A United States warship which is likely to provoke Beijing sailed again almost closed to the China’s occupied islands in the disputed waters in the South China Sea on Sunday.

According to a US Navy official, the operation is a part of their ongoing commitment to demonstrate freedom of navigation in the contested region. Reflecting the American position that the crucial sea lane should be treated as international waters.

The USS Stethem which is an Arleigh Burke-class Aegis destroyer nearly passed less than 12 nautical miles (22 kilometers) from tiny Triton Island in the Paracel Islands archipelago, which is also claimed by Taiwan and Vietnam, the official said.

“No claimants were notified prior to the transit, which is consistent with our normal process and international law,” he added.

Arleigh Burke-class Aegis destroyer USS Stetham, US Navy photo.

The operation is the second of its kind carried out by the United States since President Donald Trump took office.

The first guided-missile destroyer, the USS Dewey sailed less than 12 nautical miles from Mischief Reef in the Spratly inside West Philippine Sea on May 25.

A defense analyst explains that a freedom of navigation operations is designed to challenge the sovereignty of countries with claims to disputed territory and the United States has challenged annexations of South China Sea islets while advocating for a diplomatic settlement.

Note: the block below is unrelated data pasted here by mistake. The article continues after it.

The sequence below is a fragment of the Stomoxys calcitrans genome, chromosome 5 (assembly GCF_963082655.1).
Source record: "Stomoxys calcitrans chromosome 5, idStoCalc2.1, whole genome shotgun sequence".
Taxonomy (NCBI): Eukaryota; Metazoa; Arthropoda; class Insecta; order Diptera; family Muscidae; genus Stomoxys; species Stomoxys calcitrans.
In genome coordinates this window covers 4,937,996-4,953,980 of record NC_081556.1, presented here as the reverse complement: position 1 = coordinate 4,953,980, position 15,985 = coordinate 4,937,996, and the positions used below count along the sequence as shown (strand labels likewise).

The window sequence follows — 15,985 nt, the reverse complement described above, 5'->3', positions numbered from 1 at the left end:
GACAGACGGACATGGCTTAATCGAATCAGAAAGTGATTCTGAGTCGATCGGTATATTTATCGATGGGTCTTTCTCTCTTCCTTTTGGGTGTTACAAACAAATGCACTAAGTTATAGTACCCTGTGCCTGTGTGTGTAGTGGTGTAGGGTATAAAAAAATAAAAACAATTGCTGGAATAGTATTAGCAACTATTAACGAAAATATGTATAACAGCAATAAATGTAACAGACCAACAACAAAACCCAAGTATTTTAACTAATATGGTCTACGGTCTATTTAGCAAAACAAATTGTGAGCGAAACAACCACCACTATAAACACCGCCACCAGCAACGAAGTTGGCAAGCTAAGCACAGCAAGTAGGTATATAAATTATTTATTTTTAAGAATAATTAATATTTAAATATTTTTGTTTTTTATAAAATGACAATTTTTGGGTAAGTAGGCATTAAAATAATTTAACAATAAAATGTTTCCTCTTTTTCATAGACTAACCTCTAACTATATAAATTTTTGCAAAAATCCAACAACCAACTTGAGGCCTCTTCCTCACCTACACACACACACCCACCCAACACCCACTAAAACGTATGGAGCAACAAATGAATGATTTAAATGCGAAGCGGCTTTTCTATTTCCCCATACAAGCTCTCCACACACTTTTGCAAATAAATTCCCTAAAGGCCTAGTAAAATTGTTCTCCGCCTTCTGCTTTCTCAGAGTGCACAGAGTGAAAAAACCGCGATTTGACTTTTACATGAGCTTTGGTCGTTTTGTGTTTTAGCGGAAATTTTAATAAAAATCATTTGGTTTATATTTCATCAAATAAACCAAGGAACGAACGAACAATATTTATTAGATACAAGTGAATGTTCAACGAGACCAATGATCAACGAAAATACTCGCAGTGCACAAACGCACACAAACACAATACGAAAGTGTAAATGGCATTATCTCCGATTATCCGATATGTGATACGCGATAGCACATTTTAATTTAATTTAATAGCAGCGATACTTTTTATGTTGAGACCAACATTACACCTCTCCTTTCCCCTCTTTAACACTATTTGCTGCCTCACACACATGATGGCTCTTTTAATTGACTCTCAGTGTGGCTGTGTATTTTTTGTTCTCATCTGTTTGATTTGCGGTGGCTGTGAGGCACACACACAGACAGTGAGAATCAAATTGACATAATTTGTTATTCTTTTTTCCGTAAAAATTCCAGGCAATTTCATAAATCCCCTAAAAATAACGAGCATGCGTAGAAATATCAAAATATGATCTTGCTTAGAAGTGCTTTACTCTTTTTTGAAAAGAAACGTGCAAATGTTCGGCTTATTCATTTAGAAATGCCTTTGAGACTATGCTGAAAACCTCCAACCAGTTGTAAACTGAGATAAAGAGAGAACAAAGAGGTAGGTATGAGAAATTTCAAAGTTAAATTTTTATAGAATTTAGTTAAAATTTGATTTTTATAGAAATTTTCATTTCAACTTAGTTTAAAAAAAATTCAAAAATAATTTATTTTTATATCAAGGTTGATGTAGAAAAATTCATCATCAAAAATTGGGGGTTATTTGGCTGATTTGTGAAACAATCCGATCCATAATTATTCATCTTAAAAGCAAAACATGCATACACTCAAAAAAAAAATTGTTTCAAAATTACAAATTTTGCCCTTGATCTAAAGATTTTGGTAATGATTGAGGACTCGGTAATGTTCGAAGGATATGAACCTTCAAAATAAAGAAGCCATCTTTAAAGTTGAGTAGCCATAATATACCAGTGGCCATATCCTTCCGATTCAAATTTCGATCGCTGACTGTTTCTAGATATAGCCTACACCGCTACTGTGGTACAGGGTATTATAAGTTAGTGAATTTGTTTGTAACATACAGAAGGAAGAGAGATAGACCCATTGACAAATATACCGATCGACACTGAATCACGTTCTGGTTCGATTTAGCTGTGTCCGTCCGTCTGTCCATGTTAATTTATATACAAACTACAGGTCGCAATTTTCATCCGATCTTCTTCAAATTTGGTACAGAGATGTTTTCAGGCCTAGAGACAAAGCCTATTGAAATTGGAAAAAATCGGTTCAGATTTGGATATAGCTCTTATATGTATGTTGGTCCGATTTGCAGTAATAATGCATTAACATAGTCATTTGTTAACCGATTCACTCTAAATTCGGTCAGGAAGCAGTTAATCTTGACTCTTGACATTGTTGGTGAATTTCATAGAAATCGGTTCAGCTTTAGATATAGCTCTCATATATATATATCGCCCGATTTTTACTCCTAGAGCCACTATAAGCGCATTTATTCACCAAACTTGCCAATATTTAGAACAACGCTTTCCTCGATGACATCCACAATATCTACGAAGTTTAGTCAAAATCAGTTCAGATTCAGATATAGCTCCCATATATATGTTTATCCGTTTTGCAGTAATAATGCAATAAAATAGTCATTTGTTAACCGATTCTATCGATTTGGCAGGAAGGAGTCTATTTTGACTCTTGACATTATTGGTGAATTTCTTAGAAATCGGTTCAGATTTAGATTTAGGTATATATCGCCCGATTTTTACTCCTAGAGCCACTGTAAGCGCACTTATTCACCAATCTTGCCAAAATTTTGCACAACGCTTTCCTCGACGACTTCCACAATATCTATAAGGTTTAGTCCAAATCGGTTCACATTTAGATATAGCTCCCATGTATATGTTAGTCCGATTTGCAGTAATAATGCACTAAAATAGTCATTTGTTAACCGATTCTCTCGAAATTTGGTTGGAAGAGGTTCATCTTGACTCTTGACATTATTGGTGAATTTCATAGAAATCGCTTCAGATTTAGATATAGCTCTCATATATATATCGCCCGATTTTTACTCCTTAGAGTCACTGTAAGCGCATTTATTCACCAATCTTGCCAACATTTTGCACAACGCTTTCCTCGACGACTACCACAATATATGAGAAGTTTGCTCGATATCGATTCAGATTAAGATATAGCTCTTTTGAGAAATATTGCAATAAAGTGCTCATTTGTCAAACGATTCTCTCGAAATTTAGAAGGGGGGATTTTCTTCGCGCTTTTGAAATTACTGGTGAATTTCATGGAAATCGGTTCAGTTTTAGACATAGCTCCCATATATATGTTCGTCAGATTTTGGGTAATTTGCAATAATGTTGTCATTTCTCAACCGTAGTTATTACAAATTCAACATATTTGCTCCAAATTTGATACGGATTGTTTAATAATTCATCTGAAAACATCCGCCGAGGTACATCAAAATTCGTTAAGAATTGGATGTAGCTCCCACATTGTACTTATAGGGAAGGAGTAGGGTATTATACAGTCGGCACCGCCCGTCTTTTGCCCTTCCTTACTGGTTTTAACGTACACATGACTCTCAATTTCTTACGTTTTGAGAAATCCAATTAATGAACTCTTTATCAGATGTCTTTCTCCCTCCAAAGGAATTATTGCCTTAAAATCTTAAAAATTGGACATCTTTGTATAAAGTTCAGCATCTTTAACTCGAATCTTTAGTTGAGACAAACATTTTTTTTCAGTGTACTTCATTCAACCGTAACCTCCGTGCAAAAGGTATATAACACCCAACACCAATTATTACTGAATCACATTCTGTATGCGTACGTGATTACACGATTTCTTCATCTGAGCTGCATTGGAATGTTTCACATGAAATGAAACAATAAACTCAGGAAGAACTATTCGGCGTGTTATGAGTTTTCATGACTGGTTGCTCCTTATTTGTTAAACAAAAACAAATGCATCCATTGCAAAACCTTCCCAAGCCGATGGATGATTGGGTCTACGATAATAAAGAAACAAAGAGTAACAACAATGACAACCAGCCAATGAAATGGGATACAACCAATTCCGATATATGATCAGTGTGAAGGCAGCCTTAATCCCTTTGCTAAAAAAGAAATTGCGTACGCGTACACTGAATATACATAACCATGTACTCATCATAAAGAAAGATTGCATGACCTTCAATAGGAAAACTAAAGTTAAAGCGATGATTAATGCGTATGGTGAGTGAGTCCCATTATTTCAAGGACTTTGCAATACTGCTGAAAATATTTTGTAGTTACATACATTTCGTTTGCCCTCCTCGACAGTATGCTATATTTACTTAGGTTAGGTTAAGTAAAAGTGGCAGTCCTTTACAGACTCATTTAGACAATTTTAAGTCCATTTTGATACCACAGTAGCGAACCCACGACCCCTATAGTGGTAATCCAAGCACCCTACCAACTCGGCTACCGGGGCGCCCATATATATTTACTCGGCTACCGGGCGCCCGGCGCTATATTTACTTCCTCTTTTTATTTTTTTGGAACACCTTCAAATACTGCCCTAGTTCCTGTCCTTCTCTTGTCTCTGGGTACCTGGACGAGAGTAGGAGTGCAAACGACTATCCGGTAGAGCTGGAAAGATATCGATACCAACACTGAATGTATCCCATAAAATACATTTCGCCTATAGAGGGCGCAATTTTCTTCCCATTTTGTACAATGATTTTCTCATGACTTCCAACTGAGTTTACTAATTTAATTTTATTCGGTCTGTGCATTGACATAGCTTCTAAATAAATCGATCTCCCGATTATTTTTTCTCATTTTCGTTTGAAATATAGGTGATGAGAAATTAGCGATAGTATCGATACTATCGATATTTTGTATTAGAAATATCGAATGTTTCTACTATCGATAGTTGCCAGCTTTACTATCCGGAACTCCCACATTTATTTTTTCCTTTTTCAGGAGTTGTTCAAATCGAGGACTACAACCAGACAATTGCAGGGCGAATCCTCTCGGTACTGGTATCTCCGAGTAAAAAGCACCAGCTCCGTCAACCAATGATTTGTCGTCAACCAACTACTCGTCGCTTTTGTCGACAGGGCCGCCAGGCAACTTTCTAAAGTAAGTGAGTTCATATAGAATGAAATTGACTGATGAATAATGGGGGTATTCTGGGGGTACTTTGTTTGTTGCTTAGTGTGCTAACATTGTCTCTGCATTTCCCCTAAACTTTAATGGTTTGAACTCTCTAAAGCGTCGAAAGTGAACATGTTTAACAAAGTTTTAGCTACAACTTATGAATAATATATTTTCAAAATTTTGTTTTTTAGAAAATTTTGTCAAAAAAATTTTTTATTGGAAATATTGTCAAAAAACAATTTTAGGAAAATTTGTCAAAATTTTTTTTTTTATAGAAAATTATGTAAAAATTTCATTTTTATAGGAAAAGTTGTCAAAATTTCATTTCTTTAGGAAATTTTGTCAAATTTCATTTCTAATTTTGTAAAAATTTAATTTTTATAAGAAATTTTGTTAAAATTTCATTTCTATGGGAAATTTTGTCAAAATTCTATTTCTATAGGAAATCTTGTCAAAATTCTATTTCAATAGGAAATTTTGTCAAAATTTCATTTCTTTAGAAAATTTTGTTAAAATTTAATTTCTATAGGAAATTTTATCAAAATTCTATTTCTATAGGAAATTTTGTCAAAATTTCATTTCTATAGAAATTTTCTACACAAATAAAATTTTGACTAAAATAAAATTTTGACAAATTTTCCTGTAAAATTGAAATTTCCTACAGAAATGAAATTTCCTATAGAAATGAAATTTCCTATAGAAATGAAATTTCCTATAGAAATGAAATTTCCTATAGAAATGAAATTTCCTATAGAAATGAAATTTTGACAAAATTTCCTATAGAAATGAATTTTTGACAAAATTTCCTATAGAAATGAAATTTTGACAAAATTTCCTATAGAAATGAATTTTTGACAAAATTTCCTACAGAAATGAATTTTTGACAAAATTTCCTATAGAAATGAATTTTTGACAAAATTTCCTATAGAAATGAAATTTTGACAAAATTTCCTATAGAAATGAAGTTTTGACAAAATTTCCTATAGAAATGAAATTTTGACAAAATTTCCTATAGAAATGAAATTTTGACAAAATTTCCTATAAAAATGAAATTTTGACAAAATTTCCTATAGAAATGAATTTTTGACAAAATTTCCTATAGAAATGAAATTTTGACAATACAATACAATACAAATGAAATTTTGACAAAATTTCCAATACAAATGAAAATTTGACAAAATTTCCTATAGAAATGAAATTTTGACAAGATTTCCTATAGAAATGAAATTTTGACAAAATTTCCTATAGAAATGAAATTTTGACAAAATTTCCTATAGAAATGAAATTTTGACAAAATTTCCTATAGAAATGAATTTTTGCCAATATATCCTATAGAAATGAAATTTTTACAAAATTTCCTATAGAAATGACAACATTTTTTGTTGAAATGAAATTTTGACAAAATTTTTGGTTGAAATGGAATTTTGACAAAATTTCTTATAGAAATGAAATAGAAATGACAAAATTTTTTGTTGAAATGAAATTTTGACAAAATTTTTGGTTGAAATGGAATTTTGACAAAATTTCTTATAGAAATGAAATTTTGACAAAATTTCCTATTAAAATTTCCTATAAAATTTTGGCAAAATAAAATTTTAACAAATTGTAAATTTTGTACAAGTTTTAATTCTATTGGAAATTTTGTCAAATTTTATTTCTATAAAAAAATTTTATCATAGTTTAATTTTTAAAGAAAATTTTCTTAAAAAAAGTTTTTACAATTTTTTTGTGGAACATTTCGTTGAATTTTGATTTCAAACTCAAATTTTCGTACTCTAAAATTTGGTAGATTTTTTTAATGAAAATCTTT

China claims almost 90 percent of the South China Sea regardless if it is under the Exclusive Economic Zone (EEZ) of several Southeast Asian nations which are the Philippines, Brunei, Malaysia, and Vietnam.

According to the United Nation with regards to the International Convention on the Law of the Sea, every coastal country may establish an exclusive economic zone (EEZ) extending 200 nautical miles (370 km) from shore. Within the EEZ the coastal state has the right to exploit and regulate fisheries, construct artificial islands and installations, use the zone for other economic purposes (e.g., the generation of energy from waves), and regulate scientific research by foreign vessels. Otherwise, foreign vessels (and aircraft) are entitled to move freely through (and over) the zone.

But, China has rapidly built reefs into artificial islands capable of hosting military planes and fortifying it with air defense missiles. - JCE.